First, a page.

Compression socks also work well.  If you're buying compression socks, get graded-A compression socks which actually have tighter restriction towards the bottom, towards your ankles and kind of loosen up as they get toward the top of your leg, and that engages your legs in like this pumping action that moves blood towards your heart.  So if you're worried about veracious veins and some of the things that you see that really old waitresses have these.  You know, like clumped up veins in the legs from standing on the feet all the time.  Compression socks, specifically graded-A compression socks are a really good pick.  If you want to combine compression with something like cold thermogenesis and burn fat and compress the legs at the same time, there's a company called One Hundred and Ten Percent that makes the compression tight and a compression sock that you can put ice leaves into.  So you can decrease your body's core temperature, amp up calorie burning, and get compression at the same time that you're standing, if you want to kind of have your cake and eat it too.  So that works really well.

For an actual upright desk, a couple of the brands that make versions that aren't just butt-ugly are Updesk.  Updesk makes one that works on hydraulics.  Theirs are pretty nice, they've got different levels, different sizes.  There's a company called Focal Upright that makes a really nice standing desk as well, and I actually travel with one of these, it’s called a Mogo.  It's about a two-pound adjustable seat that you can just fold up and put in your suitcase, and you can turn, for example, a hotel room into a standing work station or you can go to a ball game or a soccer game or something like that.  You kind of sit back like this, it keeps your hip flexors open.  It doesn't require you to necessarily be like this all day, but the Mogo made by Focal Upright is really good.  And then also, there's a gal named Katy Bowman, and she actually sent me a poster a few months ago that has a photo of about 50 different standing positions that you can be in as you are standing throughout the day, and that's really important too, to keep a little chair or stool or something like that next to your standing work station so that you're able to put your body into different positions and place stress on different areas of your body throughout the day.  If you were to go to her website, which is katysays.com, and do a search for posture poster, I think it's what it's called.  You'd be able to find that, and I think she even has them available in her little store, she'll mail one out to you.  So standing is another really good one.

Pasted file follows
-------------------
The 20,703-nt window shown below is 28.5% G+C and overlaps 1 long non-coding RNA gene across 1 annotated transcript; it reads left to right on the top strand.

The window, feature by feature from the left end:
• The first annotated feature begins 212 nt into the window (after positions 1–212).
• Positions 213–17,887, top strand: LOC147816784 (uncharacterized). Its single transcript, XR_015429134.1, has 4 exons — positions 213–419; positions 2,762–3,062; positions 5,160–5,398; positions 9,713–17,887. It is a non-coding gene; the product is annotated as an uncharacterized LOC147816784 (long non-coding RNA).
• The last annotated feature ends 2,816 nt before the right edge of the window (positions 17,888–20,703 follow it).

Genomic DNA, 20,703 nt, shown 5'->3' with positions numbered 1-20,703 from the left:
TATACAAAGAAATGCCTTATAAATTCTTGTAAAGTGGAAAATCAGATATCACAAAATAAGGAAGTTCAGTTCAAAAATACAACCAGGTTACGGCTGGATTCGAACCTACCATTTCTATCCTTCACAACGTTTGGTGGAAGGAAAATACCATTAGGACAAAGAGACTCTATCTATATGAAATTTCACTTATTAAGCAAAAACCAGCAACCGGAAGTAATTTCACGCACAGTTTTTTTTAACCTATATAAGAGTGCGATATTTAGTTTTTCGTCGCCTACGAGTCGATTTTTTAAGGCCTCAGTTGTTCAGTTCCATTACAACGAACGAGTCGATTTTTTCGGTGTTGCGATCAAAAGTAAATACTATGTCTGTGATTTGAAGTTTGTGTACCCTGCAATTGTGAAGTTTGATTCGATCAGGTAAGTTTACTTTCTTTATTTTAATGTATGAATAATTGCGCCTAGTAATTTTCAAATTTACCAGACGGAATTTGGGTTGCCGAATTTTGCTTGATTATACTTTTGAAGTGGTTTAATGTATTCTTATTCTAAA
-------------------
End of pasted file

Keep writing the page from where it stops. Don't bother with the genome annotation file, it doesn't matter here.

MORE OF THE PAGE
Now breath work is something else that I found to be an incredible hack for cognitive performance, for focus, for destressing and for endurance.  Now there are some different forms of breathing that work really, really well.  Nasal breathing, when the air comes in through your nose, it travels through the turbines in your nasal cavities.  It becomes humidified, and it becomes a little bit more oxygenated in terms of its ability to deliver more oxygen to your tissues once it gets into your lungs.  Deep nasal breathing is a really, really good technique when you're working out, and when I weight lift, when I run, when I'm doing anything that's below about 80% intensity, I try and breathe through my nose as much as possible.  You also get a lower cortisol response to exercise when you breathe through your nose, and so you feel a little bit less stressed out after the workout.  So you can almost use like a weight training workout or maybe not one of the workouts that we did on the beach.  Those are pretty intense, but like a weight training workout or a run or a bicycle, you breathe through your nose and it almost turns into like a meditative yoga-type of practice.

Another thing that I'll use is rhythmic breathing.  Now there are two really, really good books out there that can teach you rhythmic breathing.  One is called “Running On Air”, it's by Budd Coates, and the other one is “Body, Mind and Sports, and that one's written by John Douillard, and what these books teach you how to do is not only engage in deep nasal breathing but also engage in rhythmic breathing.  Now what rhythmic breathing is, let's say you're going to sprint around the track?  What you would do is you would take one breath in for two-foot strides and then one breathe out for one-foot stride.  Now, the reason that you would do that is you're breathing in more than you're breathing out, and it's the act of breathing out combined with the foot strike or impact that places stress on the internal organs, especially your diaphragm and liver area, and it can cause everything from fatigue to side stitches to basically kind of getting out of the zone, like your alpha-brain wave zone while you're exercising it.  This works really well for running or cycling or any chronic repetitive motion whereas the deep nasal breathing works for just about anything.  But what that book “Running on Air” teaches you is how to do a three-two breathing pattern, a two-one breathing pattern.  Excellent resource, it would take me 15 minutes to teach you guys ow to do it in full today, and learn how to rhythmic breathe is super useful.